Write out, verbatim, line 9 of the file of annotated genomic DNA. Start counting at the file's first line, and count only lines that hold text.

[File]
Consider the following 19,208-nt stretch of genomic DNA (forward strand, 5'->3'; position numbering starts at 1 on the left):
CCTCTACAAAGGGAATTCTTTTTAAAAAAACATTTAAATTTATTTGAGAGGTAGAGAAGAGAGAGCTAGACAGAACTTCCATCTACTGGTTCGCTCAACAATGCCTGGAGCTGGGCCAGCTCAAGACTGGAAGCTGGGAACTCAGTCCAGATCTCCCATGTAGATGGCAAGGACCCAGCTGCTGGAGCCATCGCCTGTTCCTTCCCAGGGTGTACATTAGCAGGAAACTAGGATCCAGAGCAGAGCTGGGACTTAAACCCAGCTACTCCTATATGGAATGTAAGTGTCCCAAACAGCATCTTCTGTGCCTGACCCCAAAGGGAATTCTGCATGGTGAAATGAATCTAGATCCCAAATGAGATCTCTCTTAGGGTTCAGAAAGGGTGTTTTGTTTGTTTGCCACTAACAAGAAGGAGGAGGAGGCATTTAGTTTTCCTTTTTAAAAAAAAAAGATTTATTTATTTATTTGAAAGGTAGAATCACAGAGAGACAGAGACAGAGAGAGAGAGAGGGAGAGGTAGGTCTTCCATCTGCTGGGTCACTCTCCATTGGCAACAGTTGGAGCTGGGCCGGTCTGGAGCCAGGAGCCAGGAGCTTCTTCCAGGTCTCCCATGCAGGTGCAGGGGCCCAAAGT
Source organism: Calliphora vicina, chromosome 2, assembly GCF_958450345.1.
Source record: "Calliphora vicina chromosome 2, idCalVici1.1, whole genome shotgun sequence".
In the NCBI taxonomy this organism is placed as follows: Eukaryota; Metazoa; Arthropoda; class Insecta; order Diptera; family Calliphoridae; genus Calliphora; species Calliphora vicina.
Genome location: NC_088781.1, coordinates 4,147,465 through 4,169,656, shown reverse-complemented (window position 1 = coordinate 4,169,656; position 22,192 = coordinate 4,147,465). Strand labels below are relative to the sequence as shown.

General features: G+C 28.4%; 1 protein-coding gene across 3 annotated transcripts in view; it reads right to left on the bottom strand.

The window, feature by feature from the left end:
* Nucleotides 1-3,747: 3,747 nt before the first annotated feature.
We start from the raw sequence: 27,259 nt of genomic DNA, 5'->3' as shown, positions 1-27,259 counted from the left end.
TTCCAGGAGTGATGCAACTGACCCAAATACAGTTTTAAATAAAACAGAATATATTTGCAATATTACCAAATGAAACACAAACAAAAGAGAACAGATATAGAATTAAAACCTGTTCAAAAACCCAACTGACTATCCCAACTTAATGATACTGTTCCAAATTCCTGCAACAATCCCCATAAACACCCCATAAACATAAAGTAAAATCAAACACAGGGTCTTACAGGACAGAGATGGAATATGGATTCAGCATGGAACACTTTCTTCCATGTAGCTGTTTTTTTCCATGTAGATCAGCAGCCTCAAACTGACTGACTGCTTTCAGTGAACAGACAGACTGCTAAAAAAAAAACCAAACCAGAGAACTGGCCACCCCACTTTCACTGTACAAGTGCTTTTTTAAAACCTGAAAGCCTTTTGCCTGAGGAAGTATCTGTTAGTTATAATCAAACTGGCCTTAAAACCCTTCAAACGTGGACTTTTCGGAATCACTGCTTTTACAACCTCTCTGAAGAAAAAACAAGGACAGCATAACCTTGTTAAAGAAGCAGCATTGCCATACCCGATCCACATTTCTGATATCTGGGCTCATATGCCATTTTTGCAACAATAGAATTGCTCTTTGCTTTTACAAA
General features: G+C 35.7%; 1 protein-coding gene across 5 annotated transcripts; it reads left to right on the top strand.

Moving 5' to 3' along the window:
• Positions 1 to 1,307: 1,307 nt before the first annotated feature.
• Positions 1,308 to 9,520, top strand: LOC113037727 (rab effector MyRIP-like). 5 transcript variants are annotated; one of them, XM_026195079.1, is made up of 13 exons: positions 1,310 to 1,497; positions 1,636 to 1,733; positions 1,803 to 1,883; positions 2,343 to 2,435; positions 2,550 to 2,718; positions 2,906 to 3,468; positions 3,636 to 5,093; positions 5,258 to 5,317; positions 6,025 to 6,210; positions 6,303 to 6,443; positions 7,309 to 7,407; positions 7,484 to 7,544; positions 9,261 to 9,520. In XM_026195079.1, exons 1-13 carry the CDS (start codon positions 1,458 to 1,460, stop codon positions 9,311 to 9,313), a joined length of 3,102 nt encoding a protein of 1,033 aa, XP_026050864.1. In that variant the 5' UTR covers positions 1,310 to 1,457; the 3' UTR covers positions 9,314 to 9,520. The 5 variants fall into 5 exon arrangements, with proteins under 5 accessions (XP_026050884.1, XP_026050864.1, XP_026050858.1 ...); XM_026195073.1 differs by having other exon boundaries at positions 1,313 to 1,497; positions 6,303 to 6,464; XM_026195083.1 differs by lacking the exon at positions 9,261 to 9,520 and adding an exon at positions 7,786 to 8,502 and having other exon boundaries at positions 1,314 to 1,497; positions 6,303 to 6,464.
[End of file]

* Nucleotides 1-3,747: 3,747 nt before the first annotated feature.